The UWU bureaucracy is working to impose a defeat on the API workers. Its privileged position within the warehousing industry is based on its long record of collaboration with employers and government, suppressing wages, enforcing productivity measures, and ensuring there is no resistance to mass layoffs as the automation-driven restructuring drive continues.

Last week, UWU national secretary Tim Kennedy (annual salary and benefits $241,000) told the Australian Financial Review that the cost of living crisis had changed the situation within the API workforce. “These are workers who are normally not red-hot on industrial action, but there is a change of mindset of the workforce,” he explained. “We feel like things are bubbling over.”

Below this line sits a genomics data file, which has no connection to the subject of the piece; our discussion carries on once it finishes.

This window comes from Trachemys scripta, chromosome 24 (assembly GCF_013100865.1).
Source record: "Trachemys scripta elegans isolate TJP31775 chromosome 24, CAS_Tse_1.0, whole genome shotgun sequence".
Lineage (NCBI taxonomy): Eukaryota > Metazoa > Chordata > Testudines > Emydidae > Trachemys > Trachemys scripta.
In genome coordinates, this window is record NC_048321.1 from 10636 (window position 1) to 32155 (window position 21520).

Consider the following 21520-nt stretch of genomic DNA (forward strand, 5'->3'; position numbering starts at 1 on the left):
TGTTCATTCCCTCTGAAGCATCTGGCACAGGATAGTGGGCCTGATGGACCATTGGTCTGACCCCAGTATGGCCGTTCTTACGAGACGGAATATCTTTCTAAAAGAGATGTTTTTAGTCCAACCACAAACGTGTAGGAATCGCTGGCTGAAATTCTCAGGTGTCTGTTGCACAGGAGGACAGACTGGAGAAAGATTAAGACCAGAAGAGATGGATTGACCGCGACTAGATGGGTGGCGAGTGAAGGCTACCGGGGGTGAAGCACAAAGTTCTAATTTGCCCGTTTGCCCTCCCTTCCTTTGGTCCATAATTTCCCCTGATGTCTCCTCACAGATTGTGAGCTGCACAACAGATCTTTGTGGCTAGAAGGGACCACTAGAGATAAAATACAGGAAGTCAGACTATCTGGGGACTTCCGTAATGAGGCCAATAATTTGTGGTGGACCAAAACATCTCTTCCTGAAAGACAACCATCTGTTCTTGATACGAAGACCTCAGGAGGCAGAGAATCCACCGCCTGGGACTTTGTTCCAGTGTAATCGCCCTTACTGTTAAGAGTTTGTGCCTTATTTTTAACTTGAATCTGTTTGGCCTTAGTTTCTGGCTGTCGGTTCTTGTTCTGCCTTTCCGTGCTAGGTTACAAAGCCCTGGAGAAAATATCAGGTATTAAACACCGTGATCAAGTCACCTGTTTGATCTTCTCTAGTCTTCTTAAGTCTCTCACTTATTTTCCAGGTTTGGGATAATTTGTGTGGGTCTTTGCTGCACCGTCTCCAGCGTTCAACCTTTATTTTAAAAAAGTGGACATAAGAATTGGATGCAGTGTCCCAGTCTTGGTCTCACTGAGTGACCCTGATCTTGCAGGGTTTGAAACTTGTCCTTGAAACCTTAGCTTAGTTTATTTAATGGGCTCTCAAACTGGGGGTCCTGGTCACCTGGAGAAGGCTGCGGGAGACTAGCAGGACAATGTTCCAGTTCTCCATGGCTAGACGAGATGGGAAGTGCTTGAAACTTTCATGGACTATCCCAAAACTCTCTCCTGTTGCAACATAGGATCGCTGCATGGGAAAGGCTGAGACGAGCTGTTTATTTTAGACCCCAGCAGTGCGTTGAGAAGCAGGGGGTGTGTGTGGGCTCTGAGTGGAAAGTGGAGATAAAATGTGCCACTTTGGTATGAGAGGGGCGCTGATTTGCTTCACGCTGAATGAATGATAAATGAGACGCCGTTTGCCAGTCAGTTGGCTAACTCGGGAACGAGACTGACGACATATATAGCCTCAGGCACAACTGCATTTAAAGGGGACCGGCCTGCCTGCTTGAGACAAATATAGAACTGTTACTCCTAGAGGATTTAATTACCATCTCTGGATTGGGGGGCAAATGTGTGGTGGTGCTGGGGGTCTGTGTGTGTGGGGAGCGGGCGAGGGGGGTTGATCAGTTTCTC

The UWU has a track record of working on behalf of employers to prevent things “bubbling over.” The playbook consists of subordinating workers to the Labor government’s antidemocratic, pro-employer Fair Work industrial regime, ensuring that any strikes and pickets do not seriously hinder companies’ production and distribution processes, isolating industrial disputes from other sections of the working class, paying striking workers little or no strike pay and then, after sufficient numbers of workers are exhausted and discouraged, jettisoning their initial demands and imposing a sell-out agreement.

Just to take some examples: